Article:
Ngong’ Hills Wind Power Station is located on the Northern part of Ngong’ Hills. This wind power station is the only one which is connected to the national grid, with a capacity of 25.5 Mega Watts generated from six Vestas Wind Turbines.

Ngong Hills Power Station began operations in 1993 with two wind turbines donated by the government of Belgium. The station is currently owned by Kenya Electricity Generating Company which has since added new turbines that have increased the power station's generation capacity to 25.5 megawatts from 5.1 megawatts.

The station contributes significantly to the national grid and the communities have benefited a lot in terms of power availability and efficiency in doing business. According to engineer David who works at the farm, the company is working on putting up a similar wind power station in Meru County to enable many more to benefit from this initiative.

4.Kibera Biogas Community Project

Kibera Biogas Community Project is an initiative which provides toilets and recycled energy to residents of Kibera, which is one of the slums in Kenya.

The project was started in 2004 by Umande Trust, a rights-based agency which partners with local communities and other organizations to transform water supply, sanitation and environmental services in Kenya’s urban centres.

The project has built a bio-center which contains built-in toilets, biogas-powered hot showers, a waste digester and a communal cooking area. Human waste from the toilets is channeled into a digester which collects methane that is emitted from breakdown of feacal material. The methane is then sold to the community as biogas which they use for cooking within the centers or to power hot showers.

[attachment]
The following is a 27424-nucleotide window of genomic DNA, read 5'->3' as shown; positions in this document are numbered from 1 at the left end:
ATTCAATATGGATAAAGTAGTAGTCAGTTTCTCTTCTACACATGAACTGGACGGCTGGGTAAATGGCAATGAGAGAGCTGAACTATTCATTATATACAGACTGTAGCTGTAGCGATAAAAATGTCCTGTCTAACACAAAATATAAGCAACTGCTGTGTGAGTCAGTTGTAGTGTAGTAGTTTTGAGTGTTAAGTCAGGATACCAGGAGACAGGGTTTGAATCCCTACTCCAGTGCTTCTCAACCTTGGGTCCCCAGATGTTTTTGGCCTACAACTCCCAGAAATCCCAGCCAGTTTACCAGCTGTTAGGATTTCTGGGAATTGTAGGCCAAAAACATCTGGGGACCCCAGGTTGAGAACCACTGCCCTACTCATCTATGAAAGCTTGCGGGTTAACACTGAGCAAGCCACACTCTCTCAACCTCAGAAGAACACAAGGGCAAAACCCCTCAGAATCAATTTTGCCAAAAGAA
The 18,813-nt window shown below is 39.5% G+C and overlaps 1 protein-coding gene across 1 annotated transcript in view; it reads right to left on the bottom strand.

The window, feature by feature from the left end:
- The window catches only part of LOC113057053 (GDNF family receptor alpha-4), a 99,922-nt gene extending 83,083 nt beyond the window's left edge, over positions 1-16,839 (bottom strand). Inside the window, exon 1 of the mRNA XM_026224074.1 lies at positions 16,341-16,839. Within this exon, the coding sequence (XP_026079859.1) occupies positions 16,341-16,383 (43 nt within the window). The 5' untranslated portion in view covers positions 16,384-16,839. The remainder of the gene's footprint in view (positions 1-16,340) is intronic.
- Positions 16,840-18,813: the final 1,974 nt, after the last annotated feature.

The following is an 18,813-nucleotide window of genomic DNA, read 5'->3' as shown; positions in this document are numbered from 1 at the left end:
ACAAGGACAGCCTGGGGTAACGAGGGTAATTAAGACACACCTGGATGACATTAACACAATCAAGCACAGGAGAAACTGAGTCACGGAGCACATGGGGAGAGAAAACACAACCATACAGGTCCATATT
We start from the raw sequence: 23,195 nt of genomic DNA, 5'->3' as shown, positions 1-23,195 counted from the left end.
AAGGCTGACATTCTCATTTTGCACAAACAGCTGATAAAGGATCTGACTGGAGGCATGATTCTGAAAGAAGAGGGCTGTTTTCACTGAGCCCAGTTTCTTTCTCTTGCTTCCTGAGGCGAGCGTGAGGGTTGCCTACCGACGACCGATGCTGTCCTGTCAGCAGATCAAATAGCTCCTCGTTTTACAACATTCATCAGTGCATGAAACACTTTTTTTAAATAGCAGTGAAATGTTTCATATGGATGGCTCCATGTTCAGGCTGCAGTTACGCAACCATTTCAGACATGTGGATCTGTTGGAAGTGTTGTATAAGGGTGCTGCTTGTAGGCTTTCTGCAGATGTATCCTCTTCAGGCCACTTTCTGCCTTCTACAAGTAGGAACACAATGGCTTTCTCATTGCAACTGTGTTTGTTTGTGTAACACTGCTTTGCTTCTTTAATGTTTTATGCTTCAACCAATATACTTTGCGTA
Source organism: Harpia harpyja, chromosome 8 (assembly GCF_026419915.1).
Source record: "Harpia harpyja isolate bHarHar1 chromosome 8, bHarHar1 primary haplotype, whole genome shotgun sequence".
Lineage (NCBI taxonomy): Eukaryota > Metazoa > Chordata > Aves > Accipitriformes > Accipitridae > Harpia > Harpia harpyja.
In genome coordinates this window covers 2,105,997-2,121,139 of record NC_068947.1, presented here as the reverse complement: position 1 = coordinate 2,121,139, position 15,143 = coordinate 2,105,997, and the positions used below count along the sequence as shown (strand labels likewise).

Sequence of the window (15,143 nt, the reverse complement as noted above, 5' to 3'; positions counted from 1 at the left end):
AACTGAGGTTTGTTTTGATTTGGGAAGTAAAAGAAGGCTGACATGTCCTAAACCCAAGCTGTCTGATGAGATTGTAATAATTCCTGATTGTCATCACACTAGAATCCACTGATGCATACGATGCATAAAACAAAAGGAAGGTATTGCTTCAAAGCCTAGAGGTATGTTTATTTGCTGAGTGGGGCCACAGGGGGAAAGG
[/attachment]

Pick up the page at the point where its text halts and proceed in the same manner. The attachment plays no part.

Project Impact

The center which is run mostly by women, the youth and the elderly has greatly improved the lives of Kibera residents.

Roseline Amondi, one of the project beneficiaries says “the center has really changed my life and that of the people of Kibera. I’m now able to cook food for my clients in my restaurant and use the proceeds to pay school fees for my children”.

The project has also reduced the use of ‘flying toilets’ since Kibera residents now use the toilets built in the bio center and this has helped keep their environment clean.

Rose Masinde, a member of Umande trust says the project continues to encourage the community to use the toilets since the more people use the toilets the more energy that is generated in the bio center.

Lessons learnt in the exchange programme